In the background, we have a monitoring process running (EV Concierge), which is communicating with ChargePoint network via XMPP protocol and listens as people plug-in and plug-out. In response to these events, EV Concierge notifies everyone in the room about a change in charger availability and also informs the next person in the queue that it is his or her turn. That is how Dave knows that it is his turn. EV Concierge will automatically remove Dave from the queue as soon as it detects that Dave has actually plugged in.

Growing feature list

Adding new features to EV Concierge and using it daily has been equally  fun. There is something to be said about being able to interact with your customers and iterate on the solution on a daily basis. Iterative development does not get better than that! Since basic functionality was put in place, we enhanced EV Concierge with a number of useful features. Here is a complete list:

  1. ev add/remove/list – driver queue management
  2. ev suspend/resume – keeps your place in the queue but lets person behind you go ahead of you. This is useful when you are stuck in a meeting.
  3. ev next – calls out next person in the queue. This happens automatically when charger becomes available.
  4. Reminders:
    • When a charger is available for more than 10 minutes, EV Concierge will notify the room about precious time being wasted.
    • When a user has been charging for more than 2.5 hours, EV Concierge will (politely) ask him or her to move their car to let others partake in the experience.

In fact, EV Concierge has been getting so smart, people sometimes talk back to it, not realizing it is a robot. 🙂

How we built it

If you are intrigued by this creative solution to a common workplace problem, you can build your own EV Concierge relatively easily. We are working to open source our implementation, but in the meantime, here is how to do it.

ChargePoint API

Charge Point publishes their Web Services API and it can be found here https://na.chargepoint.com/UI/downloads/en/ChargePoint_Web_Services_API_Guide_Ver4.1_Rev4.pdf

If your company owns the chargers, most likely you have a support agreement with ChargePoint and your facilities manager has the API key that you will need to integrate with the API. There are two ways to talk to ChargePoint: SOAP API and XMPP protocol. We use a combination of both because they expose different levels of information about drivers and their sessions. In fact, the level of detail you get in the API is highly dependent on your corporate support agreement with ChargePoint and will control how sophisticated of a system you can build. If you are a Java developer, Smack API is an easy to use library for XMPP listener.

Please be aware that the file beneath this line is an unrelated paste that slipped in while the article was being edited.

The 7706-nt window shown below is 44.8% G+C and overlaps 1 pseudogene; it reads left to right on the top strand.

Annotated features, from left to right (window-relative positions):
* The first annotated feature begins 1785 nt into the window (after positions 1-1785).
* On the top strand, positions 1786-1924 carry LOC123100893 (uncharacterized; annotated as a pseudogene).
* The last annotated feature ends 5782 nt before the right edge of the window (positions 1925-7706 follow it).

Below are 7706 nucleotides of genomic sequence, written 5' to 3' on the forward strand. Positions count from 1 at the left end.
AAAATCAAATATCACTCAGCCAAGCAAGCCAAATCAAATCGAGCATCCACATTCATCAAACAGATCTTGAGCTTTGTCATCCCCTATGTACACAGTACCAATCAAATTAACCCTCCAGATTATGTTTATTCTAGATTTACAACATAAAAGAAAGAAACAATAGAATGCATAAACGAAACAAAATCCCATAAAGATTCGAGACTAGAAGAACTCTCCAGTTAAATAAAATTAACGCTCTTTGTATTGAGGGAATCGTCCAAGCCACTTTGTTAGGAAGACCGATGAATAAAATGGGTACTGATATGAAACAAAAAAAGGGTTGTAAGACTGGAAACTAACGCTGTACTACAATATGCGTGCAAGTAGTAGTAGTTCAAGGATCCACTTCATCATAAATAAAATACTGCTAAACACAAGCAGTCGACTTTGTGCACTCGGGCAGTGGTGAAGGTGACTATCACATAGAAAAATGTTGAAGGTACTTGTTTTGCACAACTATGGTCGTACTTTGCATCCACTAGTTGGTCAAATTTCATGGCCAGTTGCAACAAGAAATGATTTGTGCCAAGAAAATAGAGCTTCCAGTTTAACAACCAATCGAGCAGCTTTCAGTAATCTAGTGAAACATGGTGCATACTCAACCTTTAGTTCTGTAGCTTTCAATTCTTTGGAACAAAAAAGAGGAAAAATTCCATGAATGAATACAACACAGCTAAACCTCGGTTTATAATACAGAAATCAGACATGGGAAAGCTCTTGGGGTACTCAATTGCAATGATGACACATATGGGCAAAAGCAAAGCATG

HipChat Integration

There are many ways to integrate with HipChat. For on-premise installations, you can extend HipChat with HUBOT. It is a tiny process that can listen for special words and execute commands. It uses CoffeeScript and is relatively easy to use. For cloud versions, you can use a feature called “slash” which allows you to map anything that starts with a “slash” (duh!) to a REST API call. Finally, to programmatically post messages to HipChat from EV Concierge, you can use the simple REST interface that HipChat supports out of the box. For extra fun, you can extend HipChat with custom icons and make your EV Concierge messages include some branding (or character).

If your company uses Slack, Yammer, or Google Hangouts instead of HipChat – no worries. The same type of integration can be achieved with any of these systems. The key is to try not to introduce yet another communications interface in your workplace. If you want high adoption, stick with existing tools.

Queue Persistence

This can be done in a thousand different ways, but if you have access to the AWS ecosystem, it is an obvious choice. You can use a document storage DB like AWS Dynamo, put the persistence logic in an AWS Lambda function, slap a REST interface on top of it through AWS API Gateway and be done in a day or less. This was a hackathon project, so I know for a fact that it can be done in less than a day, even if you have never heard of Lambda or Dynamo before.

EV Concierge

Finally, the heart of the logic is implemented as a standalone Java program. It loads the initial charger status via ChargePoint SOAP API on start up and then goes into listening mode for events. With every event, it keeps track of who is plugged in, who is finished and who should be notified. To make HipChat messaging personal, you will need to map ChargePoint user ids that you get through the API to your internal HipChat user ids. This will allow you to automatically manage the queue when a driver is recognized and also send direct messages using HipChat “@” feature.

EV Concierge is deployed on Amazon cloud via Elastic Beanstalk, which simplifies deployment and management of the process. One caveat to note is that we noticed that XMPP connection gets stale after prolonged use (12+ hours), so we had to build an automated restart at 6AM every morning to renew it. It works fine for us because EV Concierge can sleep at night ahead of a busy working day.

Conclusion

EV Concierge has been a fun little project to work on. It’s great to have a problem that is so well defined and actionable that it begs to be solved. It’s also a great feeling to build something that your fellow colleagues can use and enjoy on a daily basis. As I mentioned, since we adopted EV Concierge, many more drivers get a chance to charge and the process is much smoother and more fun for everyone. The list of proposed features is also steadily growing. Oh, if one can only find enough time…

As part of the hackathon, we put together a little presentation that describes EV Concierge in 3 minutes and shows it in action. Here is the video for your to enjoy.